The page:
• *■»*• °° THE MISSION OF TABIRA. ">Pjrright 1891 b, C P. Lommis.

«See the May, '96, number of this magazine. tKwah-r_y«r.




A PORTAL IN TiR'^A.

(With arabesque lintel.)



Copyright 1S91 by C. F. Lureti



226



LAND OF SUNSHINE



sudden you fall upon a sight which you simply would not have believed
if you had seen it three days before. Even now, though you no longer
call your eyes a liar, you can hardly take their first word for it. For up
on yonder smooth, brown whale-back ridge stands the Ghost of the
Quivira* There is nowhere else in the world such a spectre city.
Especially when you view it from the higher ground to the east, at dawn
or evening twilight, the illusion is perfect. It is a ghost.

This was, 300 years ago, Tabira — a town of the Tompiros tribe of the
Pueblo Indians. It was discovered by Chamuscado in 1581; seen by
Espejo in 1582; officially visited and its submission received by Onate in
1598. September 9, 1598, Fray Francisco de San Miguel became the
missionary of this pueblo; and about 1628 the first church was built. Its
ruins are still visible. Before 1650 a new church and a convent were
reared — and it is this huge building of grey stone, 202 feet front and
131 feet deep, with its great cruciform temple, its maze of rooms and
passages, its arabesque-carved lintels (unspoiled by two centuries' expos-
ure to the weather) its ponderous walls, that has been the great mystery




L A. Kng. Co. Copyright 1891 by C. F.

THE RUINS FROM THE SOUTHWEST.

to the unread shepherd and prospector. They have gophered the walls
and dug a hundred feet in the bedrock for buried treasure ; and the tales
that are current of subterranean rivers, caves full of diamonds, vaults
bursting with gold, would put the Arabian Nights to the blush. To
persons of ordinary intelligence it seems needless to say that there never
was any treasure of any sort in any of these old Mexican missions —
except the treasures of heroic faith.

Between 1670 and 1675 the Apaches wiped out Tabira, and it has never
since been occupied. Its survivors fled to El Paso ; and their dwindling
descendants live near there to this day.

The communal many-storied houses of the pueblo are now little more
than tousled mounds of stone, with here and there a room amid the
wreck. But the great roofless temple, little shorn of its first stature,
breached here and there but invincible still, faces the dumb sunlight,
careless of Time. It stands for an age of chivalry and adventure and
finding out, whose very swineherds could not have understood a sort
of Americans too trivial to go to see the most fascinating ruin in America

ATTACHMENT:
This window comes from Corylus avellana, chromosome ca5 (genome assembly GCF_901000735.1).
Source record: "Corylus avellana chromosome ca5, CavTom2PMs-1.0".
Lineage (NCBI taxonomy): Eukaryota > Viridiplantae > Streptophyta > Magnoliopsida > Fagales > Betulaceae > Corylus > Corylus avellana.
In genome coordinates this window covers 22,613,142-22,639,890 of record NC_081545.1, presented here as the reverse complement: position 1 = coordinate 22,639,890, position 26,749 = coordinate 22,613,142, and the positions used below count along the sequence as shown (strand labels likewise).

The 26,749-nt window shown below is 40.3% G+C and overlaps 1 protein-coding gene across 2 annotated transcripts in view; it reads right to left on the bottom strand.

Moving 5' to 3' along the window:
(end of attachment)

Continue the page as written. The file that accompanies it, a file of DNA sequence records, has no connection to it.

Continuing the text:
north of the tropic of Cancer.

*For a full description see The Land of Poco Tiempo (Scribners), Chap. XI.



The Santa Barbara Islands.

BY HOMER P. EARLE.




©p'



fHE coast of Southern Califor-
nia from Point Concepcion
to Point Rincon lies east
and west, and then bends to the
southeast ; despite the prevailing
belief that one must sail west to
reach the abrupt islands off Santa
Barbara, Ventura and San Pedro.
There could hardly be a more in-
teresting cruise, so readily made in
American waters, than that to the
Channel islands.

Beating up the coast from San
Pedro, the first island visited by our
party was Anacapa, not quite four
miles long and not quite iooo feet in
elevation, and smallest of the group
except the insignificant island of
Santa Barbara. Its extreme narrow-
ness and the striking razor-edge of
its ridge add to its apparent height.
The east end is brilliantly white
with the deposits of sea birds ; other-

Uiiion Eng. Co. Photo, by Brewster, Ventura. wise the Coloring is UUUSUally dark.

sand erosion, san nicolas. T k e bold, black contour, the savage
attack of the breakers on the misshapen rocks give an impression of
grim solitude ; but at a rifle-shot, the air is suddenly darkened by an
astounding swarm of pelicans, gulls and shags, and filled with thousands
of harsh cries.

Anacapa is uninhabited, unless one counts campers and the Chinamen
who spend a part of the year there in a tent amid piles of iridescent
abalone shells and square yards of the evicted tenants, drying in the sun,
to be shipped to Chinatown.

Santa Cruz, west of Anacapa, is a magnificent island nearly twenty
miles long and the most extensive in area of all, though Catalina is a
mile and a half longer. Its highest peak reaches 2407 feet, much the
greatest elevation in the group, seconded by Catalina with 2000 feet.
None of the other islands look so inviting ; the hills are nowhere bare
and bleak like the crags of Anacapa or the sand dunes of San Nicolas,
and often proffer shade and bosky quiet, as at Prisoner's Harbor.

The island is owned by Justinian Caire, of Oakland, who has made it
more than a magnificent estate, a veritable patriarchy — especially inter-
esting at shearing time in April and at the wine-pressing in August and